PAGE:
Polyommatus Latreille,

Munguira, Miguel L., Martín, José, García-Barros, Enrique, Shahbazian, Gayaneh & Cancela, Juan Pablo, 2015, Morphology and morphometry of Lycaenid eggs (Lepidoptera: Lycaenidae), Zootaxa 3937 (2), pp. 201-247: 220-228

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Polyommatus Latreille


Genus Polyommatus Latreille 

( Fig. 14View FIGURE 14 C –F and 15–18)

In Polyommatus icarus (Rottemburg)  ( Fig. 14View FIGURE 14 C, D) the chorion structure is made up of a network of triangular or quadrangular cells with thick walls, without tubercles in the transition zone. The tubercle-aeropyle area has thick, blunt tubercles opening into aeropyles at the tip. The annular zone bears three series of cells with smooth surface and irregular chorionic ridges in their centre. The egg of P. e ros (Ochsenheimer) ( Fig. 14View FIGURE 14 E, F) has a very characteristic, fine structure, mainly made up of small quadrangular cells. The tubercles are blunt and not very prominent, they are found at the rib intersections of four or five cells. P. daphnis (Denis & Schiffermüller)  ( Fig. 15View FIGURE 15 A, B) has a transition zone with irregular cells; the tubercle-aeropyle zone has cells with thick walls that congregate together in numbers of five to nine to form massive tubercles, with rounded ends and aeropyles on their top.

The five species traditionally grouped within the subgenus Agrodiaetus Hübner  share very similar egg morphology ( Fig. 15View FIGURE 15 C –F and 16). These species are P. ripartii (Freyer)  P. fulgens (Sagarra)  P. fabressei (Oberthür)  P. v i ol et a e (Gómez-Bustillo, Expósito & Martínez), and P. damon  (Denis y Schiffermüller). In the network of cells that form the chorion structure the cell size increases when further away from the micropyle. The micropylar area is extremely reduced and the tubercle-aeropyle area is conspicuous with cells in groups of six or seven and very prominent tubercles with characteristic starry sections. Tubercles are up to 50 microns long and have aeropyles at the end. The cells from this area have fine walls that extend past the edges to reinforce the tubercles. P. amandus (Schneider)  ( Fig. 17View FIGURE 17 A, B) shows a reduced transition zone; the tubercles of the tubercle-aeropyle zone are large and somewhat flattened and orientated towards the equator of the egg and not towards the micropyle. The tubercles have ridges that are extensions of the cell walls.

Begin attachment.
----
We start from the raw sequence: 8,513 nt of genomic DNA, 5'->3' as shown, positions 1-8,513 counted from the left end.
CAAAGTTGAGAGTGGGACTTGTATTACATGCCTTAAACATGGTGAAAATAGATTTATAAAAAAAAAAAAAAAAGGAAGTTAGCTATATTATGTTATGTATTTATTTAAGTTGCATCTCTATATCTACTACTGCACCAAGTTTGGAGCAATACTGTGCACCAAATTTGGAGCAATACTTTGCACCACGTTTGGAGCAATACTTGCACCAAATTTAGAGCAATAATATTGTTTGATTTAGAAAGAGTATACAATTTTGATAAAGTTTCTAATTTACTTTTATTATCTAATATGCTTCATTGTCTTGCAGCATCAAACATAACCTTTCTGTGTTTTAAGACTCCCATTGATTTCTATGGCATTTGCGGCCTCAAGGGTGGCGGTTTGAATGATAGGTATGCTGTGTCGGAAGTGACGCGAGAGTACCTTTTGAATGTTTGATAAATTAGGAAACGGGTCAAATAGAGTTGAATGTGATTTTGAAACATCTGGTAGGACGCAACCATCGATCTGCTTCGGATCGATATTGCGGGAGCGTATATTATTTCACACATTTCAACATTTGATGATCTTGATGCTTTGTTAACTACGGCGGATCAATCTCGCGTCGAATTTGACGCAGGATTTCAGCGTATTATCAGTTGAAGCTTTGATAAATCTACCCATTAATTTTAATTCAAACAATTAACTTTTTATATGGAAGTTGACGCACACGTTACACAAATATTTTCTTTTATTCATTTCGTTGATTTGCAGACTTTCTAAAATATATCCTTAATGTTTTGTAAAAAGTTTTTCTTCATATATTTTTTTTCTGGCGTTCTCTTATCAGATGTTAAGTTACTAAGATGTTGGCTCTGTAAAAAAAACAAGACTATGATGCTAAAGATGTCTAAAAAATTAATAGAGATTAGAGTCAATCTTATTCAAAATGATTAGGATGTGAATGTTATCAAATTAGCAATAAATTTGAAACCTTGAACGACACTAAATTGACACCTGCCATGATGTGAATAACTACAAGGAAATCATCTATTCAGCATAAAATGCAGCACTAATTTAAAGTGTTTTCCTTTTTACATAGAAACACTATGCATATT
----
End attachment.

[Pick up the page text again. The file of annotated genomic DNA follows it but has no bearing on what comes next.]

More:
The species of the P. doryl  as (Denis & Schiffermüller) group have a network of quadrangular cells whose angles are arranged to form short tubercles, crowned with aeropyles ( Fig. 17View FIGURE 17 C –F and 18 A, B). The transition zone has thick cell walls with a rough surface and the annular zone inner cells with smooth walls. The micropylar rosette has four to six petals, each with a prominent outcrop next to the micropyle. In P. nivescens (Keferstein)  the appearance of the reticulum is more regular than in P. golgus (Hübner)  and P. d or y l as ( Munguira & Martín 1989).

The egg of P. escheri (Hübner)  ( Fig. 18View FIGURE 18 C, D) has a wide and flattened transition zone, with rounded cell corners and an irregular pattern. The tubercle-aeropyle zone is garnished with large, star like tubercles resulting from the joining of cell walls. The cells have predominantly triangular form and they group together to form hexagons. The annular zone has several series of rounded cells with scattered spots in their inside and a smooth surface. Comparatively, Polyommatus thersites (Cantener)  ( Fig. 18View FIGURE 18 E, F) has the chorion surface with a fine framework of quadrangular, irregular cells and in the tubercle-aeropyle zone small, flattened tubercles which open into aeropyles. The annular zone has only two or three series of cells which give way to the transition zone that shows cells gradually increasing in size.